Serge Lutens De Profundis

I’ve been sniffing on Serge Lutens de Profundis for the last week or so, waffling on what I think of it.  Inspired by death?  This may be a strange way to feel about it anywhere but amongst you guys, who I know understand, but I like that.  I’ve always loved spending time in cemeteries, it is peaceful, the sign of time rolling on, churning you and your life and hopes and dreams under.  Chrysanthemum, violet, earth, green.

serge lutens de profundis review

William S. Schwartz (1896-1977), De Profundis,

I really can’t tell you what Serge Lutens De Profundis smells like as far as notes. The mums are beautifully fierce, smelling a little of decay. 

What I can tell you is how Serge Lutens De Profundis feels.

What I think of when I hear de Profundis is, of course, Latin -> Catholic -> Seven Penitential Psalms. I don’t know a lot of Latin, but what I do know is churchy Latin.  All the references I’ve read are to Baudelaire for this scent, but I’m just ignoring that and skipping right to the original de Profundis since it speaks to me and Baudelaire puts me to sleep.  Oh, hush, I’m a literary cretin, I know it, and I’m perfectly okay with it.  “De profundis clamavi ad te, domine.  Domine, exaudi vocem meam.”  

Out of the depths I have cried to you, O Lord.  Lord, hear my voice.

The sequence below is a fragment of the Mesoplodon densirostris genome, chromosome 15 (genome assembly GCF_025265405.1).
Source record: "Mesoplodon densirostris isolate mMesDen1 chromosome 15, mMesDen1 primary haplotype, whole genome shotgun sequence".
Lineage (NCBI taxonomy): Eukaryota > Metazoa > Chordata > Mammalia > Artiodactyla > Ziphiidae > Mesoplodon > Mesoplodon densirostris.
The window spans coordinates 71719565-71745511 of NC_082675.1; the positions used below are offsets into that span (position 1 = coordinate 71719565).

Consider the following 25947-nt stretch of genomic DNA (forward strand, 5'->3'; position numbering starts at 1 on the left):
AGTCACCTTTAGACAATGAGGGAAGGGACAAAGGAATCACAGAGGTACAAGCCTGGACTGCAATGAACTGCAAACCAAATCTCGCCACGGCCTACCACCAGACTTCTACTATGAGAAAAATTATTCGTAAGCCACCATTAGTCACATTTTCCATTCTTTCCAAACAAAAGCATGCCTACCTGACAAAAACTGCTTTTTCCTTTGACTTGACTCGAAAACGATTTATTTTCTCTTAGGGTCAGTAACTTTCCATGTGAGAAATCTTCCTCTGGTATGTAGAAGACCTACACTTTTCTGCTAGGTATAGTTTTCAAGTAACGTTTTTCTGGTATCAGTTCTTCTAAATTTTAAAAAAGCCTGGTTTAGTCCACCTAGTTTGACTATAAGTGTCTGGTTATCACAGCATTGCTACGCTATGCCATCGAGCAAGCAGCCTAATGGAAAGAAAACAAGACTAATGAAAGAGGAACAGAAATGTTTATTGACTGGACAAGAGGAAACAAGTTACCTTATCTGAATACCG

Is this scent de Profundis the broader meaning, crying out of the depths?  It is full of pain and longing for hope, supplication to be heard, seen, acknowledged.  Every person wants their life to have meant something, even a small something – wishing all they have done that’s been ugly and small did little damage, hoping that the good they have done had some value.

It is a long, dark hallway we walk through life, sometimes briefly shot through with brilliant light and joy, but too often a trudge to the end.  And everything ends.  At my end, Serge Lutens De Profundis can meet me.   Just a tiny bit bitter, still carrying some of the light it has gone through, pungent, slightly decaying into earth.

My love for Serge Lutens De Profundis is the same ambivalence I have with death. 


Serge Lutens De Profundis sample available at Surrender to Chance

  • mirandajane says:

    Please enter me in the drawing. I would like to smell a death perfume. Have been reading L.A. writers lately–the poets of the city–Raymond Chandler’s Farewell My Lovely, & James M. Cain’s Mildred Pierce. Stylish, blunt fierce stuff.

    This essay resonated with me, Patty. My 84 year old father died this year after 5 months in the hospital. I am mourning him. Death feels closer to me. He can’t shield me from it anymore.

  • pyramus says:

    I have no problem with the idea of a death scent, if that’s what it is: it couldn’t possibly be any worse than the myriad done-to-death scents the market is plagued with, and since it’s Serge Lutens, it’s got to be worth a try.

  • Mary says:

    You got me intrigued about this scent. I am so curious about this “death” scent and would love to try it out.

  • Julie2 says:

    I don’t know if I’m ready to smell death, but the scent of a cemetery, now that’s not half a bad idea… Lichen, stone, chill breeze, leaves, a rotting walnut here and there. Sign me up.

  • Lilybug says:

    I’m quite looking forward to trying this one, it could be just my thing. Or completely not. Hard to say but I doubt I’ll be ambivalent knowing it’s a Serge.

  • Tara C says:

    I would love to be entered in the draw and sniff this – the name is very appealing and I love cemeteries (especially Pere Lachaise in Paris).

  • Matt says:

    That sounds interesting!!